Look at this article:
Egyptian reform leader calls for Mubarak to resign
CAIRO – Egypt’s most prominent democracy advocate took up a bullhorn Sunday and called for President Hosni Mubarak to resign, speaking to thousands of protesters who defied a curfew for a third night. Fighter jets streaked low overhead and police returned to the capital’s streets — high-profile displays of authority over a situation spiraling out of control.
Nobel Peace laureate Mohamed ElBaradei’s appearance in Tahrir, or Liberation, Square underscored the jockeying for leadership of the mass protest movement that erupted seemingly out of nowhere in the past week to shake the Arab world’s most populous nation.
Asked if Washington supports Mubarak as Egypt’s leader, Secretary of State Hillary Rodham Clinton avoided a direct answer, telling Fox News: “We have been very clear that we want to see a transition to democracy, and we want to see the kind of steps taken that will bring that about.”
The outlawed Muslim Brotherhood, which wants to establish an Islamist state in Egypt, has made some statements that it was willing to let ElBaradei act as point man for the movement. But it also appeared to be moving for a more prominent role after lying low when the protests first erupted.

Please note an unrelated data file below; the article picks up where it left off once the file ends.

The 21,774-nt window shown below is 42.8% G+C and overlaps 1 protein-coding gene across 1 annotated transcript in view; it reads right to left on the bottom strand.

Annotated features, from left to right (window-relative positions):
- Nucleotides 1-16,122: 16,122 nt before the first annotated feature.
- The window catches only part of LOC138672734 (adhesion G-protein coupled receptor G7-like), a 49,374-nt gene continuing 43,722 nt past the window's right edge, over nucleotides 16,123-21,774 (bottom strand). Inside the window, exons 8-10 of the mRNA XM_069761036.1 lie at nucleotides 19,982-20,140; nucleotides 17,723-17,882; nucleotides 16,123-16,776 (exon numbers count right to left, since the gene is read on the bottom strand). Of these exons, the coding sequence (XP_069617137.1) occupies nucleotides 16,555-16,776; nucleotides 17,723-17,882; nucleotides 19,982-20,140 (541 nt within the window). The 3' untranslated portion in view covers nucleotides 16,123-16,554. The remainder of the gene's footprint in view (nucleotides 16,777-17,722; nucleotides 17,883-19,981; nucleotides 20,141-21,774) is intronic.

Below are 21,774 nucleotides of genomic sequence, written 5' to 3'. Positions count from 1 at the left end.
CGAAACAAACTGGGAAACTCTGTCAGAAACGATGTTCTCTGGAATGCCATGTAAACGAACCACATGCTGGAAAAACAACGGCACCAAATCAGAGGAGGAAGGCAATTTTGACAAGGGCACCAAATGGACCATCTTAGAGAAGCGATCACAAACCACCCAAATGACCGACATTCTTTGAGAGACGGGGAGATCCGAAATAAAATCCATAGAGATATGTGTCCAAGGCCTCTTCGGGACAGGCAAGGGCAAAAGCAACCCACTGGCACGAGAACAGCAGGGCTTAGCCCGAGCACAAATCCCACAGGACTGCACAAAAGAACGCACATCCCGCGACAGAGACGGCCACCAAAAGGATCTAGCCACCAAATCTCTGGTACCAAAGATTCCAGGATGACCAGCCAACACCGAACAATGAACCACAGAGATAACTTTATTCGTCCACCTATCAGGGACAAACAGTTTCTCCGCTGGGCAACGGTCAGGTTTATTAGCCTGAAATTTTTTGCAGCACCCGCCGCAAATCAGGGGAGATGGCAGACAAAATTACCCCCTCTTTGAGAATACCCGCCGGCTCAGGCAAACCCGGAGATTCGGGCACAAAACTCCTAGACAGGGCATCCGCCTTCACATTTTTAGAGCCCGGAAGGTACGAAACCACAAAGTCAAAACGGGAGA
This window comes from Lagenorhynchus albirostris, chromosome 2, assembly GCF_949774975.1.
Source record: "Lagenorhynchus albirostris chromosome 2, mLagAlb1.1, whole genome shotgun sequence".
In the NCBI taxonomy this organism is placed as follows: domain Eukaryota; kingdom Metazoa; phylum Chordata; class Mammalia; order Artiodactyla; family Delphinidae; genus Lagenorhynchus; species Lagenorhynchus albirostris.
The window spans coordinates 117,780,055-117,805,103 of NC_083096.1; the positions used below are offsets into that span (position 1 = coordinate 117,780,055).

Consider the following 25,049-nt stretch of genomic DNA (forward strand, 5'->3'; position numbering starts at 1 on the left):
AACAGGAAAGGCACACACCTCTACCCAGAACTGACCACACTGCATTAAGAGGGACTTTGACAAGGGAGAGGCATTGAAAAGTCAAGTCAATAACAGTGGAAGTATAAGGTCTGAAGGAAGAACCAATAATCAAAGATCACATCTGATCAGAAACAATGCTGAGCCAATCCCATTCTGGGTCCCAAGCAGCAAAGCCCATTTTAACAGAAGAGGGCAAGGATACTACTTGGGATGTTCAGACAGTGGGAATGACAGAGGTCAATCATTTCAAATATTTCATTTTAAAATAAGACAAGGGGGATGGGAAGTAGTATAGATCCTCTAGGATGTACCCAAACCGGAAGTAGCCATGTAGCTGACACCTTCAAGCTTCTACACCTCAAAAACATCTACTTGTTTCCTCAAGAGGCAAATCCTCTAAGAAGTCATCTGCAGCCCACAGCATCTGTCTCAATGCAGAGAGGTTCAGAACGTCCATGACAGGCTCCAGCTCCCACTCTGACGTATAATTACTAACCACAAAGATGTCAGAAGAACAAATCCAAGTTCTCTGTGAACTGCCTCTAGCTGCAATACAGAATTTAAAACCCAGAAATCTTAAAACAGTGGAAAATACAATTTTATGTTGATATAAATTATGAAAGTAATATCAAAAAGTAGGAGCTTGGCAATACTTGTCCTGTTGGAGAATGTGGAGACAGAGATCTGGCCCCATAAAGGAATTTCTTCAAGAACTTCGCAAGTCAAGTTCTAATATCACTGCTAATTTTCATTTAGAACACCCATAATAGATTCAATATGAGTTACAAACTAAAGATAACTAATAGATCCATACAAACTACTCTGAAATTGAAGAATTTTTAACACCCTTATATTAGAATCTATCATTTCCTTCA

On Sunday evening, the presence of overtly pious Muslims in the square was conspicuous, suggesting a significant Brotherhood representation. Hundreds performed the sunset prayers. Veiled women prayed separately.
A senior Brotherhood leader, Essam el-Erian, told The Associated Press he was heading to Tahrir Square to meet with other opposition leaders. El-Erian told an Egyptian TV station that the Brotherhood is ready to contact the army for a dialogue, calling the military “the protector of the nation.”
Clinton suggested there were U.S. concerns over the possibility of the Brotherhood seizing direction of the movement. She warned against a takeover resembling the one in Iran, with a “small group that doesn’t represent the full diversity of Egyptian society” seizing control and imposing its ideological beliefs.
Indeed, if the Muslim Brotherhood does seize control of Egypt, it could easily become just as destructive to Egypt as the Taliban was to Afghanistan before it was overthrown in 2001.
The protesters should be supporting freedom, justice and peace. Any ideology that is based on religious bigotry is the antithesis of these ideals. The people of Iran replaced one tyrant, the Shah, with another, the Ayatollah Khomeini, in 1979, and now Iran’s government is a fraud, supported by rigged and phony elections.
We must also remember that Mubarak’s predecessor, Anwar El Sadat, was assassinated by army members opposed to peace with Israel. Most likely they were similar to the Muslim Brotherhood members in their political views.
I don’t care if one chooses to follow Islam as a personal religion, but I urge Muslims to stop trying to make it the basis of a government!